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Women in WarThe Micro-processes of Mobilization in El Salvador$
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Jocelyn Viterna

Print publication date: 2013

Print ISBN-13: 9780199843633

Published to Oxford Scholarship Online: January 2014

DOI: 10.1093/acprof:oso/9780199843633.001.0001

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Women in War

Jocelyn Viterna

Oxford University Press

This chapter describes the organizational structure and daily functioning of FMLN guerrilla camps. FMLN camps were highly stratified by gender, yet former guerrillas insisted that gender equality was the norm. They argued that commanders assigned individuals to tasks based on their “abilities” and not their sex. This narrative transformed the learned skills people brought with them to the camps—(e.g., skills in making tortillas)—into more organic talents or “abilities.” As a result, both men and women guerrillas believed that women were “made for” the kitchen, while men were more suited for combat. The rare exceptions—women in combat and command positions—were offered as evidence that abilities, not gender, explained the division of labor. Nevertheless, many women were assigned to high prestige positions like medic, radio operator, and expansion work—positions that also required regular participation in armed combat. These women came to see themselves as “able” to do many things that men could do, and some also gained new connections to powerful people. Yet, because the “abilities” narrative provided a veneer of gender equality, none questioned the broader gender stratification within the FMLN.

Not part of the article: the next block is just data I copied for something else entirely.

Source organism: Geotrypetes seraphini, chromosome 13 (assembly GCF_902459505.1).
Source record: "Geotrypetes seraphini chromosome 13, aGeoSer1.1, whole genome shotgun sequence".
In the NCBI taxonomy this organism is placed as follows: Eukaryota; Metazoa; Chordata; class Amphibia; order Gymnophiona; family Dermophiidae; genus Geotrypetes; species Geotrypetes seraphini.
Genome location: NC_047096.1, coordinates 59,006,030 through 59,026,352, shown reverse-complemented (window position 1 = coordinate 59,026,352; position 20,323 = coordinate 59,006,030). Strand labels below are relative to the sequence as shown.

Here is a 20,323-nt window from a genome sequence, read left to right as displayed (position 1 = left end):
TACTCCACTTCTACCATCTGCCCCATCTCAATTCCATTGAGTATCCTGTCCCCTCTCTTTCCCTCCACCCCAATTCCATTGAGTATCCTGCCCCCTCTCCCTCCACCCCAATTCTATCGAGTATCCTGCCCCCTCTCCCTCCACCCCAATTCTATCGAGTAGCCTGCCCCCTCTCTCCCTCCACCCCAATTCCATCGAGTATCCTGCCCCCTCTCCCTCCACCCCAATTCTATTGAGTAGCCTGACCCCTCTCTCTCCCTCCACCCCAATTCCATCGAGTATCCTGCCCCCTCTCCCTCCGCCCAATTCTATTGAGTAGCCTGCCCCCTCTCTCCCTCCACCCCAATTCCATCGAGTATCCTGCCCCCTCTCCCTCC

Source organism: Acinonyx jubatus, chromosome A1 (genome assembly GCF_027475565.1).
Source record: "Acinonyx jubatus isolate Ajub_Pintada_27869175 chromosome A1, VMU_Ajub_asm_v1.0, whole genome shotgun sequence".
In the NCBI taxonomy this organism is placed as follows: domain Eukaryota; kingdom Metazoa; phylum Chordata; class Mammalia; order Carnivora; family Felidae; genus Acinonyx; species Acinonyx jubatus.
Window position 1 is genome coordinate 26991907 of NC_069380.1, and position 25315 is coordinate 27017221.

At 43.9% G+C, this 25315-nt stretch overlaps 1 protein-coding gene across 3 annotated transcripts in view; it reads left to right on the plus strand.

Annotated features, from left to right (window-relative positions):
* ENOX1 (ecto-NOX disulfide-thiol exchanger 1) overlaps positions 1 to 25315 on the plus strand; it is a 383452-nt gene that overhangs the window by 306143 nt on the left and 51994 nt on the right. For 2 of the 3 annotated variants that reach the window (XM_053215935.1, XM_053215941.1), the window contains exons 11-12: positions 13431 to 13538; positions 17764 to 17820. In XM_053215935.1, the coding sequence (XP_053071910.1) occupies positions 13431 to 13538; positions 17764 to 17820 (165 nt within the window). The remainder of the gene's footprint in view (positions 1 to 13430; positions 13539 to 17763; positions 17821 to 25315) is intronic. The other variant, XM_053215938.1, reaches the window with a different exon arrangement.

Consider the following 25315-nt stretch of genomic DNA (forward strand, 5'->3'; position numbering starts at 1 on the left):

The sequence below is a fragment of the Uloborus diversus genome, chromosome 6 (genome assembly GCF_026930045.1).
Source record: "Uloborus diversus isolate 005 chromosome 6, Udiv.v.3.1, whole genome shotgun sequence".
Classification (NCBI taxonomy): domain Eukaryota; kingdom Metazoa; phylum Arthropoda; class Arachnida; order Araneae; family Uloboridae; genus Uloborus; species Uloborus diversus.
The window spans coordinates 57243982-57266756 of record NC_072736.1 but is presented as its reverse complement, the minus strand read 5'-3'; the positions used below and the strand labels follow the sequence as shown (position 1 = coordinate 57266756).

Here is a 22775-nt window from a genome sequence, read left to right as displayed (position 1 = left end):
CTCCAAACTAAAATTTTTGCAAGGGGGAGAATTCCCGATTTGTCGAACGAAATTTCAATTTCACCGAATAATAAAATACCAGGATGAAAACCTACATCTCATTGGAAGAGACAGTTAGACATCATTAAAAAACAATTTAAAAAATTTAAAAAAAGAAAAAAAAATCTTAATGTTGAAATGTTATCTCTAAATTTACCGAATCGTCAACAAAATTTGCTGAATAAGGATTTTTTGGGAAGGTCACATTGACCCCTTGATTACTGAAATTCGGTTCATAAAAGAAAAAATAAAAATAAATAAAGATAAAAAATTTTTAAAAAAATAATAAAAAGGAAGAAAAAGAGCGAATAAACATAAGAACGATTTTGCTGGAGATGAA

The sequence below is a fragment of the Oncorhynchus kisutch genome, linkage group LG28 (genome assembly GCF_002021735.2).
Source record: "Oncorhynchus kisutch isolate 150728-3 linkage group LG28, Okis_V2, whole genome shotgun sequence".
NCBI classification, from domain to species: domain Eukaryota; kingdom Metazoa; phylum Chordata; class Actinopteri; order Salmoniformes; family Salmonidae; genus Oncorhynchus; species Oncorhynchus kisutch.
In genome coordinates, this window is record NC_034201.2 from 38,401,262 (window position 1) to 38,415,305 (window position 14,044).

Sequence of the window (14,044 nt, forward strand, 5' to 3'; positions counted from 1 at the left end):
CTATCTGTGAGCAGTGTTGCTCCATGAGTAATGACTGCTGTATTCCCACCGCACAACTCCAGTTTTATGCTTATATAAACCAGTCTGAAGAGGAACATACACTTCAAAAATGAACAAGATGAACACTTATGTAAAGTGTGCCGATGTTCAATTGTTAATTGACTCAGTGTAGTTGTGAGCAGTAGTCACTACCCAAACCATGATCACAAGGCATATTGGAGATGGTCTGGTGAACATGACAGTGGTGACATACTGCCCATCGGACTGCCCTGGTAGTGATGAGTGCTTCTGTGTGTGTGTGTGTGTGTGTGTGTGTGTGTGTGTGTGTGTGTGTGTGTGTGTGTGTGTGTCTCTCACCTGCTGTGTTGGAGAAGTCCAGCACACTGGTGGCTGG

Keywords:   FMLN, Guerrillas, El Salvador, Women, Gender, Organization, Medic, Radio operator, Expansion, Combatant

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